Banana blood worms invade the deep sea
Blood worms occur in estuarine areas and are commonly used for bait by recreational fishers all around the world. In a world first, three new species of blood worm have been found in deep sea sunken vegetation, off the coast of Papua New Guinea. So how did these species evolve?
Until recently, blood worms (Marphysa spp.) have only been found in estuarine areas where they are dug up for fish bait, either for personal use or for commercial sale – making blood worms an extraordinarily valuable resource. In Australia, six species have been described and more are in the pipeline.
Dr Pat Hutchings, Senior Fellow at the Australian Museum, and Dr Nicolas Lavesque were amazed when sorting through deep water samples, collected in the Bismarck and Solomon seas off eastern Papua New Guinea, that they found three different species of Marphysa living in amongst banana leaves and dead wood.
All the worms were collected from depths of 273-1200 metres during cruises operated by the French Institut de Recherche pour le Développement (IRD) and by the French Muséum National d’Histoire Naturelle (MNHN), in collaboration with the University of Papua New Guinea. These specimens were housed in the museum in Paris but some of these specimens are now housed in the Australian Museum marine invertebrates collection.
To date, no other species of Marphysa have ever been collected at such depths – there are 83 species known worldwide, with 15 known from the central Indo-Pacific. Typically, they are found in soft sediments in estuarine or shallow protected areas, at depths less than 10 metres.
This discovery (recently published by Pat, Nicolas and co-authors in Zookeys) raised the question of how these three unique species evolved. They are morphologically and genetically distinct from other Indo-Pacific species. The reason for this difference might relate to micro-environments. Following heavy storms, debris from rivers may have washed into the ocean, and pushed into deep-sea floor beds. Over time, this isolated environmental niche may have encouraged these unusual species to evolve. Currently, we have limited knowledge of intertidal and shallow-water bloodworm species in this region of Papua New Guinea or northern Australia, and there are no records of deep-water species of this genus off the east coast of Australia.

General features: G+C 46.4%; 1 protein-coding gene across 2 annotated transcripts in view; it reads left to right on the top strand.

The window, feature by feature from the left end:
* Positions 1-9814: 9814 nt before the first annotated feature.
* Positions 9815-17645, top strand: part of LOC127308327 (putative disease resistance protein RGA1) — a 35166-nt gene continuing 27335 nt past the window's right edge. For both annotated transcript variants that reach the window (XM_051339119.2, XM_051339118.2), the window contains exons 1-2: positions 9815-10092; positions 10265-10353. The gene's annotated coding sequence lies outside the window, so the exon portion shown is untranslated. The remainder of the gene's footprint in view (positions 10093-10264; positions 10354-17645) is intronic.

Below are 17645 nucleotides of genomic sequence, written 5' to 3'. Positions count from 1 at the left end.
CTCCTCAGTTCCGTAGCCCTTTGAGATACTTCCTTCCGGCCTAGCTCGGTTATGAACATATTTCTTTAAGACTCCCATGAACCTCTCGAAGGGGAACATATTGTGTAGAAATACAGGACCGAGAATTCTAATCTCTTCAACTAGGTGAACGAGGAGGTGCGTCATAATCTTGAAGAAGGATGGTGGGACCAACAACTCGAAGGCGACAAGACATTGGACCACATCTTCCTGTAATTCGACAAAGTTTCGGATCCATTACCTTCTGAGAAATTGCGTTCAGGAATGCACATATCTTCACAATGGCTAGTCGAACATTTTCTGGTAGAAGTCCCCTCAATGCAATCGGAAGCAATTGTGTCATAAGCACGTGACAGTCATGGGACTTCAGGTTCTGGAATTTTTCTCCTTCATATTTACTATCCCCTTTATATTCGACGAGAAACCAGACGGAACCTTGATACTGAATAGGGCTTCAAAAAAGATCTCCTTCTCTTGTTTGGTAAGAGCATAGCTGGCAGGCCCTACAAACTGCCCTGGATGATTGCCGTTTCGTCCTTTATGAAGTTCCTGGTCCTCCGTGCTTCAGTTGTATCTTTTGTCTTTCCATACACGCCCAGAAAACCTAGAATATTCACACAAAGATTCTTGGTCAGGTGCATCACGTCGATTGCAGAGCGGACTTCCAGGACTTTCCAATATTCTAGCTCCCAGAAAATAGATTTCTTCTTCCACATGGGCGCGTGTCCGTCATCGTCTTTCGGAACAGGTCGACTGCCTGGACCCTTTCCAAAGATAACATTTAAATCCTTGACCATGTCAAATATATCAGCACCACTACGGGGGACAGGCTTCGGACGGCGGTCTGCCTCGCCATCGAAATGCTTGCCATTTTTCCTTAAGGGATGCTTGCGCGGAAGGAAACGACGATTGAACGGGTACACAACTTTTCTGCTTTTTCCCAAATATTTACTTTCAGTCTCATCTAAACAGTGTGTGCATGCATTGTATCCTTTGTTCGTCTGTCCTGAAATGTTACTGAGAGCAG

Superficially, all blood worms look similar. Careful inspection of the structure of their gills and bristle types can differentiate between the species. These three new species all have very different types of pectinate chaetae, but we have no idea how these chaetae evolved. Why does one species have chaetae with abundant teeth whereas another has only a few? For now, this is a mystery.
Pat and Nicolas also undertook molecular studies and were able to obtain sequences from two of the new species. They form a discrete clade with a species M. regalis, which was found off the coast of Bermuda (Clade 1). This clade is very distant to Clade 2 (below) which includes all other species of Marphysa for which molecular data is available. Therefore, these new species from PNG are genetically distant from the Australian species for which we have molecular data (M. bifurcata, M. fauchaldi, M. kristiani, M. mullawa, M. pseudosessiloa). Far more molecular data is needed to completely resolve the relationships of the 83 known species to each other, and such a study may result in the splitting of the genus which was divided into groups by Fauchald (1970).
We hope that this study will encourage our colleagues working around the world to venture further offshore, especially where vegetation is washed out of rivers or the land and is pushed into deeper water by currents or storm events. This study continues to highlight the amazing diversity of worms that still need to be described in our region, even in such large worms which are highly prized for fish bait.
Dr Pat Hutchings, Senior Fellow, Marine Invertebrates, Australian Museum.
Dr Nicolas Lavesque, CNRS, Université de Bordeaux, Bordeaux INP, EPOC, UMR 5805, Station Marine d’Arcachon, Arcachon, France CNRS.
We would like to thank Sue Lindsay at Macquarie University for taking the SEM images for our team and all people involved in the MADEEP and KAVIENG expeditions.
Lavesque, N., Daffe, G., Glasby, C., Hourdez, S. and Hutchings, P. 2022. Three new deep-sea species of Marphysa (Annelida, Polychaeta, Eunicida, Eunicidae) 1 from Papua New Guinea (Bismarck and Solomon seas). Zootaxa 1122, 81-102. https://doi.org/10.3897/zookeys.1122.89990.